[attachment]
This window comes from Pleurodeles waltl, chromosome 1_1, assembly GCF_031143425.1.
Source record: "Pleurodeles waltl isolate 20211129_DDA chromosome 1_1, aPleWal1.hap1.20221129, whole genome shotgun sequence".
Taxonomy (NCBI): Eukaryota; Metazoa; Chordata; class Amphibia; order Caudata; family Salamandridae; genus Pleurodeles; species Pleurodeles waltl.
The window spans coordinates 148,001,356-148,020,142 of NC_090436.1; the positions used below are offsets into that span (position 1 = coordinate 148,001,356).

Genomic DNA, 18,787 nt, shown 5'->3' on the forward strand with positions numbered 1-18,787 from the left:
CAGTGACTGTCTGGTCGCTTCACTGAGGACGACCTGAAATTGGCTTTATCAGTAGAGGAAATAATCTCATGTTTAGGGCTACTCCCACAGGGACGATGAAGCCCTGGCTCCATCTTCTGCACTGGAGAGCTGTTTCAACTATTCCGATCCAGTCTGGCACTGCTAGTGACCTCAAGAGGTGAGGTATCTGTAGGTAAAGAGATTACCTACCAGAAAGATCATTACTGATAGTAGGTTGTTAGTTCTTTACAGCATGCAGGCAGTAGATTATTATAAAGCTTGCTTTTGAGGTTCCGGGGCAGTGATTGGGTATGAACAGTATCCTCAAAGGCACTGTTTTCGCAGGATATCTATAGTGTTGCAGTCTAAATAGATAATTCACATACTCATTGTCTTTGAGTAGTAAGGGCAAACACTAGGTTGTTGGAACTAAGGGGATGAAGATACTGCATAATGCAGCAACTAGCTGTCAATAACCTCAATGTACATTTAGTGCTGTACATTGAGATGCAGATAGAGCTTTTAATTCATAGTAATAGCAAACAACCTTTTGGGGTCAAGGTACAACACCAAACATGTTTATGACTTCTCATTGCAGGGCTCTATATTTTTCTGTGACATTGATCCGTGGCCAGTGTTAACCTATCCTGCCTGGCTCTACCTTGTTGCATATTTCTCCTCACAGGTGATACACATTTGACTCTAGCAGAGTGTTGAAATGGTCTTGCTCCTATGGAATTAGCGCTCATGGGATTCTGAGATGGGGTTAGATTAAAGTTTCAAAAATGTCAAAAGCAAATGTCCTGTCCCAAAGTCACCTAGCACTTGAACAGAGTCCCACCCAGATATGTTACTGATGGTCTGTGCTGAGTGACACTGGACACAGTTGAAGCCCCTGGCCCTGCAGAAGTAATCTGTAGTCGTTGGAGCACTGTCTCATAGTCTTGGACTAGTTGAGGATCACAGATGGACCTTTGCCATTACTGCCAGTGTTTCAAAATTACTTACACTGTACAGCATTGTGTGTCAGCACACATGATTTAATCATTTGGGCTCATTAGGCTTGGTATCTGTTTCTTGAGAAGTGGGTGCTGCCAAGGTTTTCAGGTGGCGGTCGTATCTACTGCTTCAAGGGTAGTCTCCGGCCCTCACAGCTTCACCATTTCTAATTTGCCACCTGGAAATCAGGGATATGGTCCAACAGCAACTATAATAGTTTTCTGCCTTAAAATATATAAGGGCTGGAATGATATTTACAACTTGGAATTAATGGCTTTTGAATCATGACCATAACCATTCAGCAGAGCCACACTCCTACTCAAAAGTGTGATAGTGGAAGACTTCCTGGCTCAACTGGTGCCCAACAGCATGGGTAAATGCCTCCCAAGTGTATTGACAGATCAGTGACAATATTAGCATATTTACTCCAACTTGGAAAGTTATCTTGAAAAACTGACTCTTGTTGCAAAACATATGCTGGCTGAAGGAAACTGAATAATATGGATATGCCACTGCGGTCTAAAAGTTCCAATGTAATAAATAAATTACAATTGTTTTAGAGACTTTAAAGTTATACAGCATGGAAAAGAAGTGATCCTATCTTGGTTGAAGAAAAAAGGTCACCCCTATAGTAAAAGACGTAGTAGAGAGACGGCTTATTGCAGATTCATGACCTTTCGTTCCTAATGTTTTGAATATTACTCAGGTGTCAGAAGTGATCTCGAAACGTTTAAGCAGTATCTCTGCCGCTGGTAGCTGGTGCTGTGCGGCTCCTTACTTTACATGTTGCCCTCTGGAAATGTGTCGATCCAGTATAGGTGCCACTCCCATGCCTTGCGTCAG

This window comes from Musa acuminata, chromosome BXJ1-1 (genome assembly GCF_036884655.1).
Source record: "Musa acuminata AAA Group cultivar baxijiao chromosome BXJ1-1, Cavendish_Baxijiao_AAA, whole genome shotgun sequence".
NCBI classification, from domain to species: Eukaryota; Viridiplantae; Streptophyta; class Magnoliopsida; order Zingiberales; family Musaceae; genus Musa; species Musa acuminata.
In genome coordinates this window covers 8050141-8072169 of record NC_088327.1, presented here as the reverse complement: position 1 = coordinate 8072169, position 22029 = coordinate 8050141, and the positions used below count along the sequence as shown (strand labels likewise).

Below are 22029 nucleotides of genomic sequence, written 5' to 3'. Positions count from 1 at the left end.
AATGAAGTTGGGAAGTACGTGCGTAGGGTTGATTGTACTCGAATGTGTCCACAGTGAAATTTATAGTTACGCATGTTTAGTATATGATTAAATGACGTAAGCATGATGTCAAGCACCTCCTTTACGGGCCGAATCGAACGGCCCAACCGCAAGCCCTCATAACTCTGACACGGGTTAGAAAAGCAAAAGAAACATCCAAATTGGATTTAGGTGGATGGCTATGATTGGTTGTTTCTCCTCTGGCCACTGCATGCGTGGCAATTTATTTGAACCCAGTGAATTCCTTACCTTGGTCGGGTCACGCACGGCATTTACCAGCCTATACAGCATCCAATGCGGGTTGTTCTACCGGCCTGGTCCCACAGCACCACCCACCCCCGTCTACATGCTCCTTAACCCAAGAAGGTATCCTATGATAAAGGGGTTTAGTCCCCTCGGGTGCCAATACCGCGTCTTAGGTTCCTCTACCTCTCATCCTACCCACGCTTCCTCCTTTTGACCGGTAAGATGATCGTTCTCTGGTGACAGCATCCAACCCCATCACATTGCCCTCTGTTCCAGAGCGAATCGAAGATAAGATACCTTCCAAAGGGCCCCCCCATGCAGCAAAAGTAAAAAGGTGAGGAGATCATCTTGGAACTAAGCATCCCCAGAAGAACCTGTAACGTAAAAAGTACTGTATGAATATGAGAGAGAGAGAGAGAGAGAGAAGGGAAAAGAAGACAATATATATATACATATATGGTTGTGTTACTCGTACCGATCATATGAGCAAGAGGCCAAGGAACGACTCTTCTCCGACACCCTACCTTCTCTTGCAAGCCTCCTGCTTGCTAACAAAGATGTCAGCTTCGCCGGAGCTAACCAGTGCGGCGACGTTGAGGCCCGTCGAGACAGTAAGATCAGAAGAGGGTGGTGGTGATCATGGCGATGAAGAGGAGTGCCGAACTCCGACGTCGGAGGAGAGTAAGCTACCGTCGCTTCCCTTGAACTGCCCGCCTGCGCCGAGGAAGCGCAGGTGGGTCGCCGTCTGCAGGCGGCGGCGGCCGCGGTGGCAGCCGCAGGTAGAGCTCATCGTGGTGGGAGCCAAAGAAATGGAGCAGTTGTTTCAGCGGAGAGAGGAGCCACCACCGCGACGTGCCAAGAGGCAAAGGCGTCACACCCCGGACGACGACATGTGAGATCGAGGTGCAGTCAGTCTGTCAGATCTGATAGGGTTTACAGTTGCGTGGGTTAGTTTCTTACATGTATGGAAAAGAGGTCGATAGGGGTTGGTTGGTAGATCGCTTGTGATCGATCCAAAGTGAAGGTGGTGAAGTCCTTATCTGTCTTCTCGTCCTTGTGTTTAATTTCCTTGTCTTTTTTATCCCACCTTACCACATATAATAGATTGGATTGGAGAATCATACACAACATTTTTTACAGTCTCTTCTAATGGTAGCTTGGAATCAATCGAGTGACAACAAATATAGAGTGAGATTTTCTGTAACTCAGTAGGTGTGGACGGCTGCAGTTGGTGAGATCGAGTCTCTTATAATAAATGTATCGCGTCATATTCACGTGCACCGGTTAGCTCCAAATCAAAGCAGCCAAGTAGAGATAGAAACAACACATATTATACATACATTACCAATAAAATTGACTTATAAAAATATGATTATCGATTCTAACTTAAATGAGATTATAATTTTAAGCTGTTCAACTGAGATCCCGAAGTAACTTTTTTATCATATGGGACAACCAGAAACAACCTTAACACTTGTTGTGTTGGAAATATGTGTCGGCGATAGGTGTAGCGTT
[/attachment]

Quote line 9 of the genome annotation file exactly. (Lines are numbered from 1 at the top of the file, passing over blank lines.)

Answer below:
NCBI classification, from domain to species: Eukaryota; Viridiplantae; Streptophyta; class Magnoliopsida; order Zingiberales; family Musaceae; genus Musa; species Musa acuminata.